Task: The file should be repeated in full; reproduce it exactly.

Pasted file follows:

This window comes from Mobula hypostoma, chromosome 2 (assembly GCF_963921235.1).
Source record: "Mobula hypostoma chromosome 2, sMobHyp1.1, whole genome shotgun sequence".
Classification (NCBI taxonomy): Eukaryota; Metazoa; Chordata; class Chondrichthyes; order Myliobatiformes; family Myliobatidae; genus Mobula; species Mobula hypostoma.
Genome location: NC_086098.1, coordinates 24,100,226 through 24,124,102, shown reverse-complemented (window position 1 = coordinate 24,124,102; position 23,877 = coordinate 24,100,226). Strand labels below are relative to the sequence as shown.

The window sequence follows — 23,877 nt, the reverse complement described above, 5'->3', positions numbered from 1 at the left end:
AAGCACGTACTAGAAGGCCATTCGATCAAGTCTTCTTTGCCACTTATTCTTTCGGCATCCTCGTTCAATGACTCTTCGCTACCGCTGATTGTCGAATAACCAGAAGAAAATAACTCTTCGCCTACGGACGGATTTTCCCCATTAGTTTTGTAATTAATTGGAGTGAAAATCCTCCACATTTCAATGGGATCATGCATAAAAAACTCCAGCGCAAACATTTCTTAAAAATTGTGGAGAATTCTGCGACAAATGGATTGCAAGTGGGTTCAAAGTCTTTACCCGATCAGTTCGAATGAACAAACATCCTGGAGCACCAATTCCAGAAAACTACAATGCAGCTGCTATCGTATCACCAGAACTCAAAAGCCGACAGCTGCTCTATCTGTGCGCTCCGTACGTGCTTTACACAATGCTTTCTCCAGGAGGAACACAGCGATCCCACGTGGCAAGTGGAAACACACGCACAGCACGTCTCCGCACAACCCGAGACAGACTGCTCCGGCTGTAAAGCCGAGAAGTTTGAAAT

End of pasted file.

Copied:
This window comes from Mobula hypostoma, chromosome 2 (assembly GCF_963921235.1).
Source record: "Mobula hypostoma chromosome 2, sMobHyp1.1, whole genome shotgun sequence".
Classification (NCBI taxonomy): Eukaryota; Metazoa; Chordata; class Chondrichthyes; order Myliobatiformes; family Myliobatidae; genus Mobula; species Mobula hypostoma.
Genome location: NC_086098.1, coordinates 24,100,226 through 24,124,102, shown reverse-complemented (window position 1 = coordinate 24,124,102; position 23,877 = coordinate 24,100,226). Strand labels below are relative to the sequence as shown.

The window sequence follows — 23,877 nt, the reverse complement described above, 5'->3', positions numbered from 1 at the left end:
AAGCACGTACTAGAAGGCCATTCGATCAAGTCTTCTTTGCCACTTATTCTTTCGGCATCCTCGTTCAATGACTCTTCGCTACCGCTGATTGTCGAATAACCAGAAGAAAATAACTCTTCGCCTACGGACGGATTTTCCCCATTAGTTTTGTAATTAATTGGAGTGAAAATCCTCCACATTTCAATGGGATCATGCATAAAAAACTCCAGCGCAAACATTTCTTAAAAATTGTGGAGAATTCTGCGACAAATGGATTGCAAGTGGGTTCAAAGTCTTTACCCGATCAGTTCGAATGAACAAACATCCTGGAGCACCAATTCCAGAAAACTACAATGCAGCTGCTATCGTATCACCAGAACTCAAAAGCCGACAGCTGCTCTATCTGTGCGCTCCGTACGTGCTTTACACAATGCTTTCTCCAGGAGGAACACAGCGATCCCACGTGGCAAGTGGAAACACACGCACAGCACGTCTCCGCACAACCCGAGACAGACTGCTCCGGCTGTAAAGCCGAGAAGTTTGAAAT